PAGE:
So I’m behind on the blog, but I’ve recently been made aware that it’s not widely read and that I should delete it altogether. As I like to say, more powerful forces than this haven’t managed to stop me yet, so on I go to blog and play.
I have spent this last year afloat of the inner workings of Local 802, the musician’s union here in NYC, and the largest in the country. I’ve historically had a bad habit of counting myself out of groups because I didn’t fit in, and so I decided to put myself into a situation I knew I wouldn’t be comfortable in, mostly to stretch my boundaries and make sure that I wasn’t hiding behind hard work and self-deprecation. I felt underrepresented so I decided to represent myself, and all of those musicians that I had car rides and deep conversations with that revealed just how much we share the same struggles. I wish I had better news to report, but it seems that musicians in an socialist exercise are equal to citizens of a country that is supposed to operate as a democracy.
I’m sure we all read progressive articles and political memes that lament the inequality and injustices of what’s currently happening in our country. A country that was built by refugees of an oppressive government is turning refugees from other governments away more than 200 years later, and even inhumanely imprisoning them. A party system is hotly contesting the fates of these refugees, all the while neglecting many classes of people that are riddled with addiction, illness, and poverty. All of these issues are built on assumption: the refugees, the poor, the addicted, and the sick are all in their dire straits because of things they did to themselves. Maybe people wouldn’t be poor if they didn’t buy their own iPhones, maybe people wouldn’t be addicted to drugs if they had college degrees, maybe refugees should stay in the country they were born in, or so the news paints it out to be.
The truth is, I didn’t choose to be an American. I was born here, and that may be the greatest stroke of luck in my lifetime. In fact, what I call “luck” is what my ancestors called “sacrifice”: my great-grandparents swam across a river that once belonged to their Mexico. The truth is, if you’re poor in America, you can’t afford to go to college without a major sacrifice on someone’s part, because it’s so difficult now to get a job. Yes, even at Starbucks, and I’ve actually tried. Most of my musician colleagues would agree with these facts. And yet, when it comes to other musicians, there is a striking lack of compassion and empathy for fellow musicians, until there’s a labor movement that needs support.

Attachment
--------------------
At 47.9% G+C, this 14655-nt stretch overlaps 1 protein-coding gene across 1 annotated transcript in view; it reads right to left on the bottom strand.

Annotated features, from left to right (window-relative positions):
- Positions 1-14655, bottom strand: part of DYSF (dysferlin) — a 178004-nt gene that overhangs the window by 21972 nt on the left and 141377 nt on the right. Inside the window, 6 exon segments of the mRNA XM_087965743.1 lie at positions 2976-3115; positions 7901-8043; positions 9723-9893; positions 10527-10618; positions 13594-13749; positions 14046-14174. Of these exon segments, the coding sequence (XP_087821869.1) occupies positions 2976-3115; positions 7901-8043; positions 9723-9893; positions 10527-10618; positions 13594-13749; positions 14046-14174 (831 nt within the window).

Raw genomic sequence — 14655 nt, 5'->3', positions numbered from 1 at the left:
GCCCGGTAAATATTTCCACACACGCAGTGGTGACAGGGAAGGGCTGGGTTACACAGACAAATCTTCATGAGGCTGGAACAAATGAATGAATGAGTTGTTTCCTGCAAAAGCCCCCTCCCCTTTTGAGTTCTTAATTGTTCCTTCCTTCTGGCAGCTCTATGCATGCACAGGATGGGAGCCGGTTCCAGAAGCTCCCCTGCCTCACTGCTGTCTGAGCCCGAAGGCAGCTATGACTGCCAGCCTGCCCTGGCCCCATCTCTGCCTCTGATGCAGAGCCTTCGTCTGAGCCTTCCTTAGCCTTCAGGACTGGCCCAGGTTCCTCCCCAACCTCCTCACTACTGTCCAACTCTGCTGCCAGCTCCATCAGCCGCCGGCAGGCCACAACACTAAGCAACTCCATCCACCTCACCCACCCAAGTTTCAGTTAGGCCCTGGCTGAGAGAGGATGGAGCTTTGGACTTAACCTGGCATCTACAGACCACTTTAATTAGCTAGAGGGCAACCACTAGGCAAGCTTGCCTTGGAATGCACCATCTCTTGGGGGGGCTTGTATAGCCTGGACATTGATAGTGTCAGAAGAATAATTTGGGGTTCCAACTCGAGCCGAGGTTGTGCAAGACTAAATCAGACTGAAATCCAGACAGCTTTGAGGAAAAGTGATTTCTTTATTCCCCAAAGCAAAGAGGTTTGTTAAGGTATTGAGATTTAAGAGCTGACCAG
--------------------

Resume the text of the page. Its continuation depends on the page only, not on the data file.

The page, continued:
In all of these meetings and events that are built to support musicians as an entire group, there is a common theme that emerges: an assumption that a musician attracts the caliber of work that they deserve. If a musician is a chairholder in a show, it’s because they are at the top of their field and are therefore a part of a “select group of elite musicians,” or so I’ve been told as a lowly sub. Conversely, if a musician can’t break into the circuit of union work, it’s because they don’t have the talent or commitment to cross over and meet people who can take them from busking to subbing.
The truth is, in a business where work is scarce and talent abounds, it takes a lovely breath of luck for that opportunity to knock on your door. It’s a perfect potion of fortune, timing, and training for a dream gig to work out and stick. It makes sense that musicians who have benefited from this would be quick to explain it away: if I got a million dollar phone call that gave me a locker and a weekly salary, would I want to admit that it boiled down to a powerful person handing me a gift of a job? Of course not: I would want to believe that I was the only horn player right for the job. And yet, most of my interactions on 48th Street revolve around the fact that I’m down and out because I haven’t laid the right groundwork to get called for a show, or that I’m not subbing big Lincoln Center jobs because I’m just not good enough.
I could sit here and type out my resume to try and prove that I deserve that work, but I have a separate page for that on this website. Instead, Local 802 should be an entity that represents all musicians that pay the dues, and that includes musicians like me that work and practice a ton, but haven’t been ordained with that halo of “chairholder,” even though it’s something that I’ve wanted and worked towards for years. And I’m really getting tired of having these vulnerable conversations with people that now are leading major 802 initiatives, but used to ride in my car or take the same classes in college, to be told that “I miss 100% of the shots I don’t take.”
Honey, I’m outta bullets.
Until musicians can take a step back and see their circumstances as they are, in success and hard times, Local 802 will be ineffective and useless. Angry musicians are rife at Local 802 because they need support, but when they’re happy with their CBAs, they are hard to find at organizing meetings. When a new effort takes place, those of us who spend our year hoping the next month will yield better than the present are expected to support our colleagues, when the groups we have in common with them literally don’t call us enough for us to truly be colleagues. Musicians’ unions will be a farce, and not a force, until we can look at the work world around us and take it for what it is, much like our Facebook walls. Right now, a slow month is humbling. Maybe in another decade, work will be scarce enough that success will be even more so. Maybe then, we’ll truly be “in this together”.